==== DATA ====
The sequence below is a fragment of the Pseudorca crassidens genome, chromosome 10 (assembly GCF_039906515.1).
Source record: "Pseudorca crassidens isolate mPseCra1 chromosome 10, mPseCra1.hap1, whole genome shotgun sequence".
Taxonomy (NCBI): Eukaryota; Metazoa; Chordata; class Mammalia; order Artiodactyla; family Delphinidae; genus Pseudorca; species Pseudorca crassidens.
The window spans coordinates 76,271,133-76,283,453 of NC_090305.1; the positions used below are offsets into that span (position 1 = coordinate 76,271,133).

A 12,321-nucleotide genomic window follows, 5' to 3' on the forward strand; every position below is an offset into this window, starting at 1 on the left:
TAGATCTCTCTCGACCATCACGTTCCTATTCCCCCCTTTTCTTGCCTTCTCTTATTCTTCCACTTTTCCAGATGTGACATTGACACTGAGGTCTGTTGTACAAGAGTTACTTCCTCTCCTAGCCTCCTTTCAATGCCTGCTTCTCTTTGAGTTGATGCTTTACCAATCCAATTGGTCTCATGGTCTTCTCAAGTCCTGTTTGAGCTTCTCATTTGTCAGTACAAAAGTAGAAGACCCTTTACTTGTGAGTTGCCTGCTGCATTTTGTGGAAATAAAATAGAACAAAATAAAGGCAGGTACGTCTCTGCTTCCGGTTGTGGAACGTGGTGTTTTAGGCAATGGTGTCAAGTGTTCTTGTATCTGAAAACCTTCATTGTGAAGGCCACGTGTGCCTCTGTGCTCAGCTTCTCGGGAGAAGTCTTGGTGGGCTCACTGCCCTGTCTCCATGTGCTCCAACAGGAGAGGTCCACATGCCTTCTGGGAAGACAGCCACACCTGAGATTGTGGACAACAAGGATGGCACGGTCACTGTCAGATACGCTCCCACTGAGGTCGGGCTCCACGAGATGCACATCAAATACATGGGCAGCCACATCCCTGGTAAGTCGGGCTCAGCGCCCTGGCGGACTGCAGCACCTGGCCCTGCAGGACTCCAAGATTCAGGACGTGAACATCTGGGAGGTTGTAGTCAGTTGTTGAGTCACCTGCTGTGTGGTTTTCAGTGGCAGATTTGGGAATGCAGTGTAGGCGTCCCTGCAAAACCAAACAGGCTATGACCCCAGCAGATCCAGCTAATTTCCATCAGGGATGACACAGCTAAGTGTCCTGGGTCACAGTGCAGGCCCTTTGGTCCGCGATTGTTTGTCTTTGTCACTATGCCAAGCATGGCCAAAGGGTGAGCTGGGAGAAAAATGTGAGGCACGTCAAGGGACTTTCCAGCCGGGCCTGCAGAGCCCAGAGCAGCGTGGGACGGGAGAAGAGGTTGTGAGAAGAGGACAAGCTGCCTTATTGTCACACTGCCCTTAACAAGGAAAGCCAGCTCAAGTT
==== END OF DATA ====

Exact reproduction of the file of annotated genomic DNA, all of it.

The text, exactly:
The sequence below is a fragment of the Pseudorca crassidens genome, chromosome 10 (assembly GCF_039906515.1).
Source record: "Pseudorca crassidens isolate mPseCra1 chromosome 10, mPseCra1.hap1, whole genome shotgun sequence".
Taxonomy (NCBI): Eukaryota; Metazoa; Chordata; class Mammalia; order Artiodactyla; family Delphinidae; genus Pseudorca; species Pseudorca crassidens.
The window spans coordinates 76,271,133-76,283,453 of NC_090305.1; the positions used below are offsets into that span (position 1 = coordinate 76,271,133).

A 12,321-nucleotide genomic window follows, 5' to 3' on the forward strand; every position below is an offset into this window, starting at 1 on the left:
TAGATCTCTCTCGACCATCACGTTCCTATTCCCCCCTTTTCTTGCCTTCTCTTATTCTTCCACTTTTCCAGATGTGACATTGACACTGAGGTCTGTTGTACAAGAGTTACTTCCTCTCCTAGCCTCCTTTCAATGCCTGCTTCTCTTTGAGTTGATGCTTTACCAATCCAATTGGTCTCATGGTCTTCTCAAGTCCTGTTTGAGCTTCTCATTTGTCAGTACAAAAGTAGAAGACCCTTTACTTGTGAGTTGCCTGCTGCATTTTGTGGAAATAAAATAGAACAAAATAAAGGCAGGTACGTCTCTGCTTCCGGTTGTGGAACGTGGTGTTTTAGGCAATGGTGTCAAGTGTTCTTGTATCTGAAAACCTTCATTGTGAAGGCCACGTGTGCCTCTGTGCTCAGCTTCTCGGGAGAAGTCTTGGTGGGCTCACTGCCCTGTCTCCATGTGCTCCAACAGGAGAGGTCCACATGCCTTCTGGGAAGACAGCCACACCTGAGATTGTGGACAACAAGGATGGCACGGTCACTGTCAGATACGCTCCCACTGAGGTCGGGCTCCACGAGATGCACATCAAATACATGGGCAGCCACATCCCTGGTAAGTCGGGCTCAGCGCCCTGGCGGACTGCAGCACCTGGCCCTGCAGGACTCCAAGATTCAGGACGTGAACATCTGGGAGGTTGTAGTCAGTTGTTGAGTCACCTGCTGTGTGGTTTTCAGTGGCAGATTTGGGAATGCAGTGTAGGCGTCCCTGCAAAACCAAACAGGCTATGACCCCAGCAGATCCAGCTAATTTCCATCAGGGATGACACAGCTAAGTGTCCTGGGTCACAGTGCAGGCCCTTTGGTCCGCGATTGTTTGTCTTTGTCACTATGCCAAGCATGGCCAAAGGGTGAGCTGGGAGAAAAATGTGAGGCACGTCAAGGGACTTTCCAGCCGGGCCTGCAGAGCCCAGAGCAGCGTGGGACGGGAGAAGAGGTTGTGAGAAGAGGACAAGCTGCCTTATTGTCACACTGCCCTTAACAAGGAAAGCCAGCTCAAGTT